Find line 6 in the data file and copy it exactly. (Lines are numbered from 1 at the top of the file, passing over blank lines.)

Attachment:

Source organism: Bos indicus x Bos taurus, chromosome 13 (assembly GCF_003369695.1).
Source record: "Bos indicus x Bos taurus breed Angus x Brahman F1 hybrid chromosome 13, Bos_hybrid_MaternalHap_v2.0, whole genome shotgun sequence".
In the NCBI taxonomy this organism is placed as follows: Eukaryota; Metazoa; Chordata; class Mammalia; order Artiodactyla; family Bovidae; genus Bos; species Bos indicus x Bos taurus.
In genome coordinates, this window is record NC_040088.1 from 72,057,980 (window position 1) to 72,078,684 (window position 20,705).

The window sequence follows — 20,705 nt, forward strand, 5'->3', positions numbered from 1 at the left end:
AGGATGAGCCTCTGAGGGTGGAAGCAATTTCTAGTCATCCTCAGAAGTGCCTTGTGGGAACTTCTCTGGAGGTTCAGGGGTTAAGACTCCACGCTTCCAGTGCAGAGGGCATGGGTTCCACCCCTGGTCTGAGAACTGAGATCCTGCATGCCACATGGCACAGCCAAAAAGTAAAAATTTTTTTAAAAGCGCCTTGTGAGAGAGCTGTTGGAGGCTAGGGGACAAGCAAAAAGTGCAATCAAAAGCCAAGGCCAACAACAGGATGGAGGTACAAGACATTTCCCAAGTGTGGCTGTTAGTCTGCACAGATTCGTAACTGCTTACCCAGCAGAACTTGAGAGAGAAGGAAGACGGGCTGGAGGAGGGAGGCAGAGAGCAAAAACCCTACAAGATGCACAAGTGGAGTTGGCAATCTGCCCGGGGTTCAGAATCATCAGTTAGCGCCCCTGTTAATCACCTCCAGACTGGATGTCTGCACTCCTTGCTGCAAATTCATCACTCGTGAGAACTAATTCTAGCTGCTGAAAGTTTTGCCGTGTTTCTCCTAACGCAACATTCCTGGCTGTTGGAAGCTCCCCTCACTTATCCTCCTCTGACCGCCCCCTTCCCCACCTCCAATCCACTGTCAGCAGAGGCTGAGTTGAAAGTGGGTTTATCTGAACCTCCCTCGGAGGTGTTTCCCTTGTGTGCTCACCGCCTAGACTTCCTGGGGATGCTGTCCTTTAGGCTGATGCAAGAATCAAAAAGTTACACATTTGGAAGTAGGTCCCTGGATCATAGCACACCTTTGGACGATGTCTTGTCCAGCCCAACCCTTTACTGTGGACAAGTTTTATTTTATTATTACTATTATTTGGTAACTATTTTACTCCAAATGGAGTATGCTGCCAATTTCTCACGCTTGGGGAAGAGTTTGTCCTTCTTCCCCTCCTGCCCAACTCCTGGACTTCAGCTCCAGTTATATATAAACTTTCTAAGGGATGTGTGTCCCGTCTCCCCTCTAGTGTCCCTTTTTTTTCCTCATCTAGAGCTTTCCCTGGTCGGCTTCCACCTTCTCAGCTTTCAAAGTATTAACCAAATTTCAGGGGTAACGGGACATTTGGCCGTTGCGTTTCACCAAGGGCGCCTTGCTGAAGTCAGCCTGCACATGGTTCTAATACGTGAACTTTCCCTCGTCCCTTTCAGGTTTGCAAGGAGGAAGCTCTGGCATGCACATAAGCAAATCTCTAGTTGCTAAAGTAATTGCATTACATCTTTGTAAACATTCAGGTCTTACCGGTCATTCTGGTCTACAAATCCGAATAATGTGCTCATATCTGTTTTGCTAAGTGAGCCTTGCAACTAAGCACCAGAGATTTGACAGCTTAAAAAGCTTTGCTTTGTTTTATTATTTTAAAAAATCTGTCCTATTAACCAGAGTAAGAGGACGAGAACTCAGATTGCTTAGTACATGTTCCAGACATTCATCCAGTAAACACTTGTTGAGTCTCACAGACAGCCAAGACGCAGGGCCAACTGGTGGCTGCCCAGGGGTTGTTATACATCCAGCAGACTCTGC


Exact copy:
AGGATGAGCCTCTGAGGGTGGAAGCAATTTCTAGTCATCCTCAGAAGTGCCTTGTGGGAACTTCTCTGGAGGTTCAGGGGTTAAGACTCCACGCTTCCAGTGCAGAGGGCATGGGTTCCACCCCTGGTCTGAGAACTGAGATCCTGCATGCCACATGGCACAGCCAAAAAGTAAAAATTTTTTTAAAAGCGCCTTGTGAGAGAGCTGTTGGAGGCTAGGGGACAAGCAAAAAGTGCAATCAAAAGCCAAGGCCAACAACAGGATGGAGGTACAAGACATTTCCCAAGTGTGGCTGTTAGTCTGCACAGATTCGTAACTGCTTACCCAGCAGAACTTGAGAGAGAAGGAAGACGGGCTGGAGGAGGGAGGCAGAGAGCAAAAACCCTACAAGATGCACAAGTGGAGTTGGCAATCTGCCCGGGGTTCAGAATCATCAGTTAGCGCCCCTGTTAATCACCTCCAGACTGGATGTCTGCACTCCTTGCTGCAAATTCATCACTCGTGAGAACTAATTCTAGCTGCTGAAAGTTTTGCCGTGTTTCTCCTAACGCAACATTCCTGGCTGTTGGAAGCTCCCCTCACTTATCCTCCTCTGACCGCCCCCTTCCCCACCTCCAATCCACTGTCAGCAGAGGCTGAGTTGAAAGTGGGTTTATCTGAACCTCCCTCGGAGGTGTTTCCCTTGTGTGCTCACCGCCTAGACTTCCTGGGGATGCTGTCCTTTAGGCTGATGCAAGAATCAAAAAGTTACACATTTGGAAGTAGGTCCCTGGATCATAGCACACCTTTGGACGATGTCTTGTCCAGCCCAACCCTTTACTGTGGACAAGTTTTATTTTATTATTACTATTATTTGGTAACTATTTTACTCCAAATGGAGTATGCTGCCAATTTCTCACGCTTGGGGAAGAGTTTGTCCTTCTTCCCCTCCTGCCCAACTCCTGGACTTCAGCTCCAGTTATATATAAACTTTCTAAGGGATGTGTGTCCCGTCTCCCCTCTAGTGTCCCTTTTTTTTCCTCATCTAGAGCTTTCCCTGGTCGGCTTCCACCTTCTCAGCTTTCAAAGTATTAACCAAATTTCAGGGGTAACGGGACATTTGGCCGTTGCGTTTCACCAAGGGCGCCTTGCTGAAGTCAGCCTGCACATGGTTCTAATACGTGAACTTTCCCTCGTCCCTTTCAGGTTTGCAAGGAGGAAGCTCTGGCATGCACATAAGCAAATCTCTAGTTGCTAAAGTAATTGCATTACATCTTTGTAAACATTCAGGTCTTACCGGTCATTCTGGTCTACAAATCCGAATAATGTGCTCATATCTGTTTTGCTAAGTGAGCCTTGCAACTAAGCACCAGAGATTTGACAGCTTAAAAAGCTTTGCTTTGTTTTATTATTTTAAAAAATCTGTCCTATTAACCAGAGTAAGAGGACGAGAACTCAGATTGCTTAGTACATGTTCCAGACATTCATCCAGTAAACACTTGTTGAGTCTCACAGACAGCCAAGACGCAGGGCCAACTGGTGGCTGCCCAGGGGTTGTTATACATCCAGCAGACTCTGC